Federal regulators in the USA also have investigated the company over antitrust claims, but Google settled with the Federal Trade Commission in 2013 without making any major concessions on how the company runs its internet search engine.
The Kansas City Star first reported on the investigation.
Mr. Hawley said his probe was in part prompted by a record $2.7 billion fine European regulators levied against Google in June for allegedly favoring its services in its search results.
"There is strong reason to believe that Google has not been acting with the best interest of Missourians in mind", Hawley said in a statement.
Missouri's Hawley said the FTC's inaction created an opening. "However, we have strong privacy protections in place for our users and continue to operate in a highly competitive and dynamic environment", Lenihan said. In Washington, tech companies face the possibility of new, sweeping regulations that would implicate key areas of their businesses, including requirements to disclose information about online advertising and obligations to better police user-generated content.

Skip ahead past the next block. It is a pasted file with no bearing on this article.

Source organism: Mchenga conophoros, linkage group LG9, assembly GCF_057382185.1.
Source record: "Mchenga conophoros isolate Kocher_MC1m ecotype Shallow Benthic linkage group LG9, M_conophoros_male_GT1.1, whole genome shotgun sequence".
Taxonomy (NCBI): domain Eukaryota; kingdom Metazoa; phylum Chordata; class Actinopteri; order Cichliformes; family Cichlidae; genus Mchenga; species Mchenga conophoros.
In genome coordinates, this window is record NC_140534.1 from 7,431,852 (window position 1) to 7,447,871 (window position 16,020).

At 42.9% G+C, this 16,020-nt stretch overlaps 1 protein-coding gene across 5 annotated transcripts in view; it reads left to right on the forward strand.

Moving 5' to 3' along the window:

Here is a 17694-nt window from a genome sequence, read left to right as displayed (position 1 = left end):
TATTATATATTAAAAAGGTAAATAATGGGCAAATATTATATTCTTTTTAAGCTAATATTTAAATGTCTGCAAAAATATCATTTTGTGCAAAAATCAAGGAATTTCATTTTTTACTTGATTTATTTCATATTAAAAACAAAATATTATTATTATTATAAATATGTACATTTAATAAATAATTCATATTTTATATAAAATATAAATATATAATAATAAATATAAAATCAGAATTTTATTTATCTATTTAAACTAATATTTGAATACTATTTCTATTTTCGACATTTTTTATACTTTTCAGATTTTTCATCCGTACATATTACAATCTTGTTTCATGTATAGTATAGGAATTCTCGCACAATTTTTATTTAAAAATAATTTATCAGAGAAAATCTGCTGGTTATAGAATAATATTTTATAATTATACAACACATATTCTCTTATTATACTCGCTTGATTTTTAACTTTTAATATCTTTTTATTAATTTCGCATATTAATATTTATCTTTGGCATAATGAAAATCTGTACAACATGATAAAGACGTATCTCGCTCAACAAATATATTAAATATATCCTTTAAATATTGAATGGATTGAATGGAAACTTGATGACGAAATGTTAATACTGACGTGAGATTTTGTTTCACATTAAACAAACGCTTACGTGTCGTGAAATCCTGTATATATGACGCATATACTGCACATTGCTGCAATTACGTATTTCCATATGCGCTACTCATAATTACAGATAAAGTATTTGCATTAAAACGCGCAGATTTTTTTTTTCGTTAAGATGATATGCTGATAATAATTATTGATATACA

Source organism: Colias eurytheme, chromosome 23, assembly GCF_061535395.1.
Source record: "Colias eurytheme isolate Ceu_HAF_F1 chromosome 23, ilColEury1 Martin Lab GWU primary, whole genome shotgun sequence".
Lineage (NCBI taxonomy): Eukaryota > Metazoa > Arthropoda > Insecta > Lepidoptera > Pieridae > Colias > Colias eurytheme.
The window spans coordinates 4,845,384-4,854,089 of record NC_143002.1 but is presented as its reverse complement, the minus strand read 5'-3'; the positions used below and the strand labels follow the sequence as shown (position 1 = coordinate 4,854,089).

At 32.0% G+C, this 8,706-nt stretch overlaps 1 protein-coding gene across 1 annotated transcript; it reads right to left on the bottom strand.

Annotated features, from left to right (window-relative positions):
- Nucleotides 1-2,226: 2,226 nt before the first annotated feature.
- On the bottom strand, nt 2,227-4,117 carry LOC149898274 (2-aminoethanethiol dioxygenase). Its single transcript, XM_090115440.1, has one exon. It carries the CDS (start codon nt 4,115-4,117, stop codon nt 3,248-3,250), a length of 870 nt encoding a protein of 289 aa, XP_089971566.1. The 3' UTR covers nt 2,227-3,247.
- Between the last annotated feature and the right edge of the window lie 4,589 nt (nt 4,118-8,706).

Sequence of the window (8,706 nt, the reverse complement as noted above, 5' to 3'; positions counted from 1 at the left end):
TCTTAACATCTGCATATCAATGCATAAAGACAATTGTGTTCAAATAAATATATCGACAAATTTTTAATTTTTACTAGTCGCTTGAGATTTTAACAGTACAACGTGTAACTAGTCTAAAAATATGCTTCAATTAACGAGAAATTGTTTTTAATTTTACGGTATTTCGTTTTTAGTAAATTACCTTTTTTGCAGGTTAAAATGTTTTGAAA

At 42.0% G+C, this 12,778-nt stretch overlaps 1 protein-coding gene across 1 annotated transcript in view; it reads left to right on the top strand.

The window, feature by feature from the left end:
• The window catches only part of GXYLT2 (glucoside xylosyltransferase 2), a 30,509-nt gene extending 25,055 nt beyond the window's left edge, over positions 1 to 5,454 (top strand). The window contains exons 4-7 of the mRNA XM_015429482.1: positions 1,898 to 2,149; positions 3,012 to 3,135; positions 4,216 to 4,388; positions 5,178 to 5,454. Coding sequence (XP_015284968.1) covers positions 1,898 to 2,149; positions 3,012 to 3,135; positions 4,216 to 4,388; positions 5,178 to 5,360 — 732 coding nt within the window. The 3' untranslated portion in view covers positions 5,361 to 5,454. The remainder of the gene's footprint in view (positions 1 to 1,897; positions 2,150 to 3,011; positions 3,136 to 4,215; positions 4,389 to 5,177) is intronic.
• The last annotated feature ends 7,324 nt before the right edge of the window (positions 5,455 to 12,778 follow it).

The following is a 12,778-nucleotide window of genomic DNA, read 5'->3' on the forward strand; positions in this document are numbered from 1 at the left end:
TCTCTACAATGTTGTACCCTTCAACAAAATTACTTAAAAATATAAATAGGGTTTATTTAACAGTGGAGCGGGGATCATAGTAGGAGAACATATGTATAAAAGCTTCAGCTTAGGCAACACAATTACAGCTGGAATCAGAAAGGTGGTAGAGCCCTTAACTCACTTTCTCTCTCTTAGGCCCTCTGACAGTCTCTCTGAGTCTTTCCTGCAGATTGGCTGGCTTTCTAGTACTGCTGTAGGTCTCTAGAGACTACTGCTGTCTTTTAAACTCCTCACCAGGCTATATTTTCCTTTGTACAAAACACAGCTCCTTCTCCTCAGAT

Attorney generals of 37 states reached a $7 million settlement in 2013 over Google's unauthorized collection of Wi-Fi data through its Street View digital-mapping cars.
Hawley, a Republican who is running for the U.S. Senate, has opened his investigation as politicians on both sides of the political spectrum are becoming more critical of large tech companies in the wake of revelations that Russian state agents used social networks to try and influence the 2016 Presidential election.
Hawley noted that the FTC had chosen not to take enforcement action against Google after a 2012 investigation of its search practices.
Lastly, Hawley's office is investigating whether Google has manipulated search results to favor websites owned by Google and to demote websites that compete with Google. He said the agency essentially gave Google a "free pass".